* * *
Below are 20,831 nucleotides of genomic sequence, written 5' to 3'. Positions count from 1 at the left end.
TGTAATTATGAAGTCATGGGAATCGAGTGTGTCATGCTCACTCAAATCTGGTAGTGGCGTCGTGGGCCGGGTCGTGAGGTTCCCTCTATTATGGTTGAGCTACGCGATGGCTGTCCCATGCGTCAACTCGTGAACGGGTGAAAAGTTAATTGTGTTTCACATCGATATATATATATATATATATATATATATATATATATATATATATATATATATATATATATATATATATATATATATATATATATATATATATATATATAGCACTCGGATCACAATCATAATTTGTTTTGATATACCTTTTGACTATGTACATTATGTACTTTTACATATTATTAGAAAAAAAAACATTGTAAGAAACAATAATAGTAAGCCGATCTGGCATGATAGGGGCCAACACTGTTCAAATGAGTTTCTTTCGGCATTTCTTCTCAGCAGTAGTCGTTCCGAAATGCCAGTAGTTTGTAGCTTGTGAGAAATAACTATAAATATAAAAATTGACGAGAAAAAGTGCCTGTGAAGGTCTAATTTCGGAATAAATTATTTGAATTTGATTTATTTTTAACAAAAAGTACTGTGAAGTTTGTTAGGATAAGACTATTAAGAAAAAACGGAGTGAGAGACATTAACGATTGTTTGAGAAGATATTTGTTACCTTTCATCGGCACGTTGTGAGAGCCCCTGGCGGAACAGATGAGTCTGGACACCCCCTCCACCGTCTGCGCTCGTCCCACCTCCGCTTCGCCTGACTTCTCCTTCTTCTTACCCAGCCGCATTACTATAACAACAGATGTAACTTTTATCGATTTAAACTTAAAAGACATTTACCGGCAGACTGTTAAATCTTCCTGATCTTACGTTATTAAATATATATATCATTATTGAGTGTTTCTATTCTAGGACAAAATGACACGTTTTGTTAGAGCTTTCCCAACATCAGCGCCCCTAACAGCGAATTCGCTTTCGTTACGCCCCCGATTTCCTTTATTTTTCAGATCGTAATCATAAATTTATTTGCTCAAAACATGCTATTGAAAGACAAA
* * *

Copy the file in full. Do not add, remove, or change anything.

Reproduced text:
Below are 20,831 nucleotides of genomic sequence, written 5' to 3'. Positions count from 1 at the left end.
TGTAATTATGAAGTCATGGGAATCGAGTGTGTCATGCTCACTCAAATCTGGTAGTGGCGTCGTGGGCCGGGTCGTGAGGTTCCCTCTATTATGGTTGAGCTACGCGATGGCTGTCCCATGCGTCAACTCGTGAACGGGTGAAAAGTTAATTGTGTTTCACATCGATATATATATATATATATATATATATATATATATATATATATATATATATATATATATATATATATATATATATATATATATATATATATATATATATAGCACTCGGATCACAATCATAATTTGTTTTGATATACCTTTTGACTATGTACATTATGTACTTTTACATATTATTAGAAAAAAAAACATTGTAAGAAACAATAATAGTAAGCCGATCTGGCATGATAGGGGCCAACACTGTTCAAATGAGTTTCTTTCGGCATTTCTTCTCAGCAGTAGTCGTTCCGAAATGCCAGTAGTTTGTAGCTTGTGAGAAATAACTATAAATATAAAAATTGACGAGAAAAAGTGCCTGTGAAGGTCTAATTTCGGAATAAATTATTTGAATTTGATTTATTTTTAACAAAAAGTACTGTGAAGTTTGTTAGGATAAGACTATTAAGAAAAAACGGAGTGAGAGACATTAACGATTGTTTGAGAAGATATTTGTTACCTTTCATCGGCACGTTGTGAGAGCCCCTGGCGGAACAGATGAGTCTGGACACCCCCTCCACCGTCTGCGCTCGTCCCACCTCCGCTTCGCCTGACTTCTCCTTCTTCTTACCCAGCCGCATTACTATAACAACAGATGTAACTTTTATCGATTTAAACTTAAAAGACATTTACCGGCAGACTGTTAAATCTTCCTGATCTTACGTTATTAAATATATATATCATTATTGAGTGTTTCTATTCTAGGACAAAATGACACGTTTTGTTAGAGCTTTCCCAACATCAGCGCCCCTAACAGCGAATTCGCTTTCGTTACGCCCCCGATTTCCTTTATTTTTCAGATCGTAATCATAAATTTATTTGCTCAAAACATGCTATTGAAAGACAAA